I feel honored to receive such great feedback. I do agree that this film tells you a lot of surprising facts you might not have heard about, yet longevity science is the big buzz of the day. The ‘Amazons and Googles’ are betting big money on it and the field is full of „rockstar scientists“ some of them making outlandish claims, some of them have seriously amazing results to show.

Personally, I do believe that the 2020s will be the decade of bio-technology. A significant breakthrough in longevity science doesn’t seem likely: it seems imminent. When dealing with this, one quickly arrives at a number of fundamental questions. How will the planet cope with ever more humans that destroy it? How will our societies cope with ever more elderly people? Will our life cycles adjust, will we have kids at age 70, will we work until we are 100? And then, of course, are we allowed to tamper with nature in this way, changing our own destiny as humankind? Does it even make sense?

These are truly interesting avenues to explore. While for this film we are sticking with the science, the film aims to push you towards this conversation. I am glad to see the film achieved this goal.

Watch the Audience Feedback Video:

6. When did you realize that you wanted to make films?

Making films is an act of rebellion. When I was growing up my parents were very mindful of my consumption of television. I remember the limit being one hour. If the kids program happened to be 90 minutes, I was forced to make tough decisions on what to let go. Instead I had to dream up what I was missing out on. Years later it made me chose a job where I can not only watch flickering images all day long, but also produce ever more of them.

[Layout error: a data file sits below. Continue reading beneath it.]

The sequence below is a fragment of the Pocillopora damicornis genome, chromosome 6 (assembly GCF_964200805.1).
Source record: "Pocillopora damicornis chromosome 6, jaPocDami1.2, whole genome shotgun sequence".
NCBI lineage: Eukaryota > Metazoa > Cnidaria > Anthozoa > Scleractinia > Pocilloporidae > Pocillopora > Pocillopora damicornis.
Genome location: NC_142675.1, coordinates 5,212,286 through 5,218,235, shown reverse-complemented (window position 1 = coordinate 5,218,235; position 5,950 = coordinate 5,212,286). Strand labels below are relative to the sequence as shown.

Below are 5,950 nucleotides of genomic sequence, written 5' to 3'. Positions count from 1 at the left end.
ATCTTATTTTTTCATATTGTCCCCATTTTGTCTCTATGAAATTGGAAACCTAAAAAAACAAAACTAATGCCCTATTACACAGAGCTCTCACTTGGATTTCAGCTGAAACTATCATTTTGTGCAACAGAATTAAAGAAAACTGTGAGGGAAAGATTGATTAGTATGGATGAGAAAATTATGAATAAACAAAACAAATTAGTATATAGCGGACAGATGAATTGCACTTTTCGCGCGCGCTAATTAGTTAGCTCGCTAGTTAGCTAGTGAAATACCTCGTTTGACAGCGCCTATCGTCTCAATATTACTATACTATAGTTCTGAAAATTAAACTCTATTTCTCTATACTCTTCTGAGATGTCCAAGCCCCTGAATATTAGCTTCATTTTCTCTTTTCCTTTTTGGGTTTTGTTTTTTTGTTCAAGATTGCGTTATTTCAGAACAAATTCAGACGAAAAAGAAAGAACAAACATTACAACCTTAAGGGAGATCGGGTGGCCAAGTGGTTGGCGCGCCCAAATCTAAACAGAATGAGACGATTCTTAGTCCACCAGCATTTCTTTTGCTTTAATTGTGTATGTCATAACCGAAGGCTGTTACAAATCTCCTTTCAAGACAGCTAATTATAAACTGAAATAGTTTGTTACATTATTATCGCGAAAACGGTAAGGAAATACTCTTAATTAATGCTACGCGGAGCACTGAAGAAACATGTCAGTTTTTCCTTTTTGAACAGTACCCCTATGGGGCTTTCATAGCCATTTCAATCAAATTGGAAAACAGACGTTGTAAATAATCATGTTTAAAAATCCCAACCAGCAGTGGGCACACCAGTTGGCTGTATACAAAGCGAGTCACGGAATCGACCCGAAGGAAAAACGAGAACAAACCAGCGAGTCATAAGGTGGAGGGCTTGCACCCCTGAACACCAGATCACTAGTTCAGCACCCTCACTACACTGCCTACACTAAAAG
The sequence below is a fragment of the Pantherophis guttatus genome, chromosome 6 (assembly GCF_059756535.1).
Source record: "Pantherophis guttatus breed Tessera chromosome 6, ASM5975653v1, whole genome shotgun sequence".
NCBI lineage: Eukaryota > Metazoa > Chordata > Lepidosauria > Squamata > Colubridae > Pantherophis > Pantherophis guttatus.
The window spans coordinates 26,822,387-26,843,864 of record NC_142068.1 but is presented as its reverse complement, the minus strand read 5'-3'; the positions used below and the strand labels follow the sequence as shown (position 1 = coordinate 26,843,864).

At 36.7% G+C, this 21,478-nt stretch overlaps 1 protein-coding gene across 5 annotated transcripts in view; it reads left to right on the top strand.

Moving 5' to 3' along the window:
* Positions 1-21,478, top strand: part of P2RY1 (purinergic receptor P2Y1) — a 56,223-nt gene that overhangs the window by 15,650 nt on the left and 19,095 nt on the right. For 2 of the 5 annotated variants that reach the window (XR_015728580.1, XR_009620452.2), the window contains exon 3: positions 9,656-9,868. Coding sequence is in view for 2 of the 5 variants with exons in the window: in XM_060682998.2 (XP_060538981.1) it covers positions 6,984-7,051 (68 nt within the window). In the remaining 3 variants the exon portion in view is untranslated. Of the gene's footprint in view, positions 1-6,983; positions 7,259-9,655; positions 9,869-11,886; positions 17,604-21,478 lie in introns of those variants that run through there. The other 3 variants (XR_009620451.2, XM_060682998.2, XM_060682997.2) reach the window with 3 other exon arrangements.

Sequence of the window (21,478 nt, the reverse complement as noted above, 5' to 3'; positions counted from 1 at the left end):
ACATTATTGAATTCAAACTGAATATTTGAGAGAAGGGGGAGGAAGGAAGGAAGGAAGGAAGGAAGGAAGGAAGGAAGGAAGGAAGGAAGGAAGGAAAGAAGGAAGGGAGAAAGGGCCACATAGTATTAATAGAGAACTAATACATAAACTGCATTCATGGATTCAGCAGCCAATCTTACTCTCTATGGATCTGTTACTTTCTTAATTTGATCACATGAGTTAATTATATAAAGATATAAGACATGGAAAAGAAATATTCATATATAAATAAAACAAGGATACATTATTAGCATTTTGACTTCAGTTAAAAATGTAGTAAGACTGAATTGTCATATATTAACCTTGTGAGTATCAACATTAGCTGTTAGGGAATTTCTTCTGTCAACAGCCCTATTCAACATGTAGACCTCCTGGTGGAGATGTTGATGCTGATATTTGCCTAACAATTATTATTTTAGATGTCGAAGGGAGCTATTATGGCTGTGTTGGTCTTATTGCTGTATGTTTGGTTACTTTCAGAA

7. What film have you seen the most in your life?

I would like to think “The Fifth Element”. It is a film that has aged surprisingly well and still blows my mind because it is just so inventive!

However, going by pure numbers, the honest answer to this would probably be one of my own films. I enjoy taking care of every last detail of a film, whenever that is possible. I therefore watch my own films time and again, before I send them off. I am not sure if this is healthy at all.

8. What other elements of the festival experience can we and other festivals implement to satisfy you and help you further your filmmaking career?

I do not know the answer to this.

9. You submitted to the festival via FilmFreeway. How has your experiences been working on the festival platform site?

It has been a great experience – even though I still wonder why small filmmakers are usually charged to submit their work. That way some festivals make money off the filmmakers instead off their audience. Something about that feels deeply unjust.

10. What is your favorite meal?

Rheinischer Sauerbraten. It reminds me of home. There is a restaurant in Kreuzberg, in Berlin, that serves it. If you go there in the morning you will see old ladies sitting in front of the entrance, peeling the potatoes, one by one. It’s great! Seriously: do go there.

11. What is next for you? A new film?

I am currently involved in a number of science and history projects. There is both a full costume drama as well as a science programme on the immediate horizon.

By matthewtoffolo

Filmmaker and sports fan. CEO of the WILDsound Film and Writing Festival www.wildsound.ca